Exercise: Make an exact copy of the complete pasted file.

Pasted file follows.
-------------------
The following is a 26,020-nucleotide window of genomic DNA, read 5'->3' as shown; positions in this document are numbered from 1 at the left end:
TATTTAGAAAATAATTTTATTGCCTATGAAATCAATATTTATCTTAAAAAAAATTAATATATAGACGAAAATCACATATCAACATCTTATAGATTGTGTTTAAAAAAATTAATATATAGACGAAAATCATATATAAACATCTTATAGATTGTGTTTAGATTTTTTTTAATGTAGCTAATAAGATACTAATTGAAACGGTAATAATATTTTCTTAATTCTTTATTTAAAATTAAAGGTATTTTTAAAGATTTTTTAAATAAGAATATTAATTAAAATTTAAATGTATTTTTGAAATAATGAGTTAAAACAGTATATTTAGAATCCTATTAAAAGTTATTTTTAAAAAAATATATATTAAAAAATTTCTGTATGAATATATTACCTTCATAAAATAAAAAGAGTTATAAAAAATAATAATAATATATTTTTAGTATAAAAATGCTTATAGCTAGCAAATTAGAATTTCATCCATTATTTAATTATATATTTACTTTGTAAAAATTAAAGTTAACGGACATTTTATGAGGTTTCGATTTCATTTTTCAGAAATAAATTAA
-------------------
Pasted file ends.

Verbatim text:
The following is a 26,020-nucleotide window of genomic DNA, read 5'->3' as shown; positions in this document are numbered from 1 at the left end:
TATTTAGAAAATAATTTTATTGCCTATGAAATCAATATTTATCTTAAAAAAAATTAATATATAGACGAAAATCACATATCAACATCTTATAGATTGTGTTTAAAAAAATTAATATATAGACGAAAATCATATATAAACATCTTATAGATTGTGTTTAGATTTTTTTTAATGTAGCTAATAAGATACTAATTGAAACGGTAATAATATTTTCTTAATTCTTTATTTAAAATTAAAGGTATTTTTAAAGATTTTTTAAATAAGAATATTAATTAAAATTTAAATGTATTTTTGAAATAATGAGTTAAAACAGTATATTTAGAATCCTATTAAAAGTTATTTTTAAAAAAATATATATTAAAAAATTTCTGTATGAATATATTACCTTCATAAAATAAAAAGAGTTATAAAAAATAATAATAATATATTTTTAGTATAAAAATGCTTATAGCTAGCAAATTAGAATTTCATCCATTATTTAATTATATATTTACTTTGTAAAAATTAAAGTTAACGGACATTTTATGAGGTTTCGATTTCATTTTTCAGAAATAAATTAA